Comment on Judge Taylor's attitude to his job. Does he take the trial seriously or not in To Kill a Mockingbird?

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litteacher8 eNotes educator| Certified Educator

Judge Taylor does not seem to be taking the trial seriously, but he is.

Judge Taylor seems to be very laid back in the courtroom.  In fact, he often seems to be asleep.  However, he takes trials very seriously.  Lawyers discover this when they make the mistake of thinking he is asleep.  Although he seems to run the courtroom in a loose way, he is actually very aware of everything that is happening, and even kicks out a man, Link Deas, for talking out of turn.  He is worried about a mistrial.

“Link Deas," he yelled, "if you have anything you want to say you can say it under oath and at the proper time, but until then you get out of this room, you hear me? (Ch. 19)

Judge Taylor may be a “sleepy old shark,” but he is alert.  He may be lulling people into a false sense of security.  He actually knows everything that happens in this courtroom, and is very fair.  Scout calls his style one of “alarming informality,” but he gets things done just the same (Ch. 16).  Atticus seems to respect him.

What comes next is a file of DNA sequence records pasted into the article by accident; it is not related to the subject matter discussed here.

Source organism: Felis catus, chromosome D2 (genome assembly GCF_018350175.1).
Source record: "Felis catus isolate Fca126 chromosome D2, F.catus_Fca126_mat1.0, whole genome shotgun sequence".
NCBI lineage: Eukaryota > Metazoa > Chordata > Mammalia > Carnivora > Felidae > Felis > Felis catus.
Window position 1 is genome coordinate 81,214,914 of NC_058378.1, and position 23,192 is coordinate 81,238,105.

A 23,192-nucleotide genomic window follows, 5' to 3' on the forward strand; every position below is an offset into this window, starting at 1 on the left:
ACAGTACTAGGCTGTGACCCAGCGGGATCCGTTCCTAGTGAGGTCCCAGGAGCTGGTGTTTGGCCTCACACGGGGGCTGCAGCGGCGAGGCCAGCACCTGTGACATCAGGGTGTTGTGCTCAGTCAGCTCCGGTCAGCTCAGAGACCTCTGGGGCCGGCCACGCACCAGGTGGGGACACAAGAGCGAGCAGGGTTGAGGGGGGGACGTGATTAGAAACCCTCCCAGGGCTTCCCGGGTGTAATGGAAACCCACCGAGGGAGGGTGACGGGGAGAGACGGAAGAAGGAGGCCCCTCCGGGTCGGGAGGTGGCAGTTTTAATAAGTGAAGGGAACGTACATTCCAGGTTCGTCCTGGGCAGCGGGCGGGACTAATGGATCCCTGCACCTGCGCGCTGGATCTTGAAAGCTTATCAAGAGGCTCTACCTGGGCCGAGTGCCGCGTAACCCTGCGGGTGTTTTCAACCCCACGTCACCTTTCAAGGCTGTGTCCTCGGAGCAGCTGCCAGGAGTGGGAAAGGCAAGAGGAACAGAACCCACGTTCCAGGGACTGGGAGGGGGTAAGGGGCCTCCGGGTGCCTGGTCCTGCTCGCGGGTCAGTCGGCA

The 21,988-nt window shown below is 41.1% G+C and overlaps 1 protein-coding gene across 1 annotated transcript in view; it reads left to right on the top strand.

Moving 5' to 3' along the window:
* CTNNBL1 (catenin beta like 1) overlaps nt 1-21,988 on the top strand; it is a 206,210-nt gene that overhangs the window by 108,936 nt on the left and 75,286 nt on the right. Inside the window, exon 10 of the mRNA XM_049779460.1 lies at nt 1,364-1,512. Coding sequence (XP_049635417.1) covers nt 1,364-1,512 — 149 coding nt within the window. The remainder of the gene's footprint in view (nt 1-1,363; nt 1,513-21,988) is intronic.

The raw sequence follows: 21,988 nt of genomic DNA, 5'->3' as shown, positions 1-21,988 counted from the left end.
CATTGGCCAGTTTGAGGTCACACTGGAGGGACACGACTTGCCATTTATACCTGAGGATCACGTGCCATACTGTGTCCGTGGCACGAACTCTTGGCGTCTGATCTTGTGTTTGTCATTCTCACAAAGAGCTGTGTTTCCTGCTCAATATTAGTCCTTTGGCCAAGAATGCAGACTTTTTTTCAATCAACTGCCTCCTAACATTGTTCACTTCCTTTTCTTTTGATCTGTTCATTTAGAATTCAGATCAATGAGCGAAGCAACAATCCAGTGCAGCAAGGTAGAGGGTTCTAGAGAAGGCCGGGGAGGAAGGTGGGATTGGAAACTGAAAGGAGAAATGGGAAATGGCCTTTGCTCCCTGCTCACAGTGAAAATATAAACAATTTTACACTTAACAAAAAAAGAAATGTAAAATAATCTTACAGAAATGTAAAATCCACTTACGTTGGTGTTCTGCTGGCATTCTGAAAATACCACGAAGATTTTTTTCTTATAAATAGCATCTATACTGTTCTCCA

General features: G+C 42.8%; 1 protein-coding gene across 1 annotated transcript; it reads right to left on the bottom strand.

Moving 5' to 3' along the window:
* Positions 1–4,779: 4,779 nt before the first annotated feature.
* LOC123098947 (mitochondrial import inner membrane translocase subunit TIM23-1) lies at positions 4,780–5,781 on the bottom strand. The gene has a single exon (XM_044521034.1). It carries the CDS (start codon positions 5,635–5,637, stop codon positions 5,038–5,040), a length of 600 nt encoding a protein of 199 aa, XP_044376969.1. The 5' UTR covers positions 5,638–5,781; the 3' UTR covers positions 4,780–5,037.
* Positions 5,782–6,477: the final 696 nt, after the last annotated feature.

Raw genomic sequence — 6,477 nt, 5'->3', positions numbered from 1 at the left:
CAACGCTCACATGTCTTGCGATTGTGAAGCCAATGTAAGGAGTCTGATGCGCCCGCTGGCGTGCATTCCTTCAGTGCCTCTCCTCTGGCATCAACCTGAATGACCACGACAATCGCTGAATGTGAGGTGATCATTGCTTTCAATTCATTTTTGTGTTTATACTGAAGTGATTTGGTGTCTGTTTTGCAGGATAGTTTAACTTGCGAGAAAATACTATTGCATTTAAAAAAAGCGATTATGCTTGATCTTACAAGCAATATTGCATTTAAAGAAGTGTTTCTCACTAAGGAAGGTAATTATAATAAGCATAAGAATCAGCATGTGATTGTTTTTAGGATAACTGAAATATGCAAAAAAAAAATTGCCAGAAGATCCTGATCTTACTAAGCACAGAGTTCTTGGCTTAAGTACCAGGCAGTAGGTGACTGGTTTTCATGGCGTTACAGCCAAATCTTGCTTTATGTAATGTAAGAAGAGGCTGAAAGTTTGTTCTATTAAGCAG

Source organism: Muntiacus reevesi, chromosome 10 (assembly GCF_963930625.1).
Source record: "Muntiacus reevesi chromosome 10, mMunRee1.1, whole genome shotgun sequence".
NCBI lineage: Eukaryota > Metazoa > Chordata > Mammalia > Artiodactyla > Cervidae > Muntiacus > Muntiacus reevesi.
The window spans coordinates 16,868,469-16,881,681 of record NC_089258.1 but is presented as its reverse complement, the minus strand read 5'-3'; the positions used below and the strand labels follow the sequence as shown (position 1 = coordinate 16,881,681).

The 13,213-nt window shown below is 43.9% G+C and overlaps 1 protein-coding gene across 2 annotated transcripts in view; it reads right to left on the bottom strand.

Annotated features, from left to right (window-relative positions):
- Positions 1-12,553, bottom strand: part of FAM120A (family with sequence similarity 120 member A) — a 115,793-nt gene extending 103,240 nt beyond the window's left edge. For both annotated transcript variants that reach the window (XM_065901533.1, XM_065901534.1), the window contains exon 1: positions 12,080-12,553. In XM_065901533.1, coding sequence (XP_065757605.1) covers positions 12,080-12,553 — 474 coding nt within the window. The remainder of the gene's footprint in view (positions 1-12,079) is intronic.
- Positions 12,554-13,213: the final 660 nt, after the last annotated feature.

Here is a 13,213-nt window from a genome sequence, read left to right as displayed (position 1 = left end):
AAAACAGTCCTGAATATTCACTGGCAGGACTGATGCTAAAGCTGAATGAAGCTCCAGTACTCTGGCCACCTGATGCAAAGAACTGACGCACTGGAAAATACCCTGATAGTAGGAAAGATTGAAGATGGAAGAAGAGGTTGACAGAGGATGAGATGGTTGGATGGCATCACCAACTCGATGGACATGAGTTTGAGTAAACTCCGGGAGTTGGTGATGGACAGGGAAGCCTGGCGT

Judge Taylor takes a little more heavy-handed approach at times during Tom Robinson’s trial because it is an important one, for example, during Heck Tate’s testimony.

Judge Taylor broke in. "He's answered the question three times, Atticus. He didn't call a doctor."

Atticus said, "I just wanted to make sure, Judge," and the judge smiled. (Ch. 17)

Atticus and Judge Taylor understand and appreciate each other, and Atticus knows that the judge is paying attention and doesn’t resent his intervention.  This is what a good judge does.  Judge Taylor is a good judge.  As the trial continues, it becomes clearer to Scout that Taylor is a good judge.  He is doing is best to make sure Tom Robinson gets a fair trial.

Read the study guide:
To Kill a Mockingbird

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